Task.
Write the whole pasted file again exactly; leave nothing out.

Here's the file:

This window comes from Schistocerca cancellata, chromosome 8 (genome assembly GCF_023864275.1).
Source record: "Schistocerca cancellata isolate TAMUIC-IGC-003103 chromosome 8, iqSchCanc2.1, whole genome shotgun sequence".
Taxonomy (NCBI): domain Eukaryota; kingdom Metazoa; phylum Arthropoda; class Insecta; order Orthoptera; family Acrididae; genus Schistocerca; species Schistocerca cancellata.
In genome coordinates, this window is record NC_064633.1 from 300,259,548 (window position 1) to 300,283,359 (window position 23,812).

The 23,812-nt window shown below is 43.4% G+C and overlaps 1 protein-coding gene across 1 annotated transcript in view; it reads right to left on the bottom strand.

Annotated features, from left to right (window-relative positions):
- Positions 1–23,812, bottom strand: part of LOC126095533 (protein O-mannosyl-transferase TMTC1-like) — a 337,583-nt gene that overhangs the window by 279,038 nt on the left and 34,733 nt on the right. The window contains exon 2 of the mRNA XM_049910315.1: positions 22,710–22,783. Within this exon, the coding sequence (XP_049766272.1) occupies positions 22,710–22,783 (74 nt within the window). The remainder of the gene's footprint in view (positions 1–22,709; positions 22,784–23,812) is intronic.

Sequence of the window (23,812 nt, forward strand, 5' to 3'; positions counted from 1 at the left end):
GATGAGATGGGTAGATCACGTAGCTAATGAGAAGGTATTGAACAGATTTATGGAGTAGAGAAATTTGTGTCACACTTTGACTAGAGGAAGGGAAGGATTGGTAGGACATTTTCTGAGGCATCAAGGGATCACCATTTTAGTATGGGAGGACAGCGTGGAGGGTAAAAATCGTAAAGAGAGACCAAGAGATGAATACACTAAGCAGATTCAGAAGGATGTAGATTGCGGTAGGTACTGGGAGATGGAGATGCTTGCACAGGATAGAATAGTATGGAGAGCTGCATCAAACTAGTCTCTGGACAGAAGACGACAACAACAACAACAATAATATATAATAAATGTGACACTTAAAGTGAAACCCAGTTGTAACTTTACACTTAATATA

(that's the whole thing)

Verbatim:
This window comes from Schistocerca cancellata, chromosome 8 (genome assembly GCF_023864275.1).
Source record: "Schistocerca cancellata isolate TAMUIC-IGC-003103 chromosome 8, iqSchCanc2.1, whole genome shotgun sequence".
Taxonomy (NCBI): domain Eukaryota; kingdom Metazoa; phylum Arthropoda; class Insecta; order Orthoptera; family Acrididae; genus Schistocerca; species Schistocerca cancellata.
In genome coordinates, this window is record NC_064633.1 from 300,259,548 (window position 1) to 300,283,359 (window position 23,812).

The 23,812-nt window shown below is 43.4% G+C and overlaps 1 protein-coding gene across 1 annotated transcript in view; it reads right to left on the bottom strand.

Annotated features, from left to right (window-relative positions):
- Positions 1–23,812, bottom strand: part of LOC126095533 (protein O-mannosyl-transferase TMTC1-like) — a 337,583-nt gene that overhangs the window by 279,038 nt on the left and 34,733 nt on the right. The window contains exon 2 of the mRNA XM_049910315.1: positions 22,710–22,783. Within this exon, the coding sequence (XP_049766272.1) occupies positions 22,710–22,783 (74 nt within the window). The remainder of the gene's footprint in view (positions 1–22,709; positions 22,784–23,812) is intronic.

Sequence of the window (23,812 nt, forward strand, 5' to 3'; positions counted from 1 at the left end):
GATGAGATGGGTAGATCACGTAGCTAATGAGAAGGTATTGAACAGATTTATGGAGTAGAGAAATTTGTGTCACACTTTGACTAGAGGAAGGGAAGGATTGGTAGGACATTTTCTGAGGCATCAAGGGATCACCATTTTAGTATGGGAGGACAGCGTGGAGGGTAAAAATCGTAAAGAGAGACCAAGAGATGAATACACTAAGCAGATTCAGAAGGATGTAGATTGCGGTAGGTACTGGGAGATGGAGATGCTTGCACAGGATAGAATAGTATGGAGAGCTGCATCAAACTAGTCTCTGGACAGAAGACGACAACAACAACAACAATAATATATAATAAATGTGACACTTAAAGTGAAACCCAGTTGTAACTTTACACTTAATATA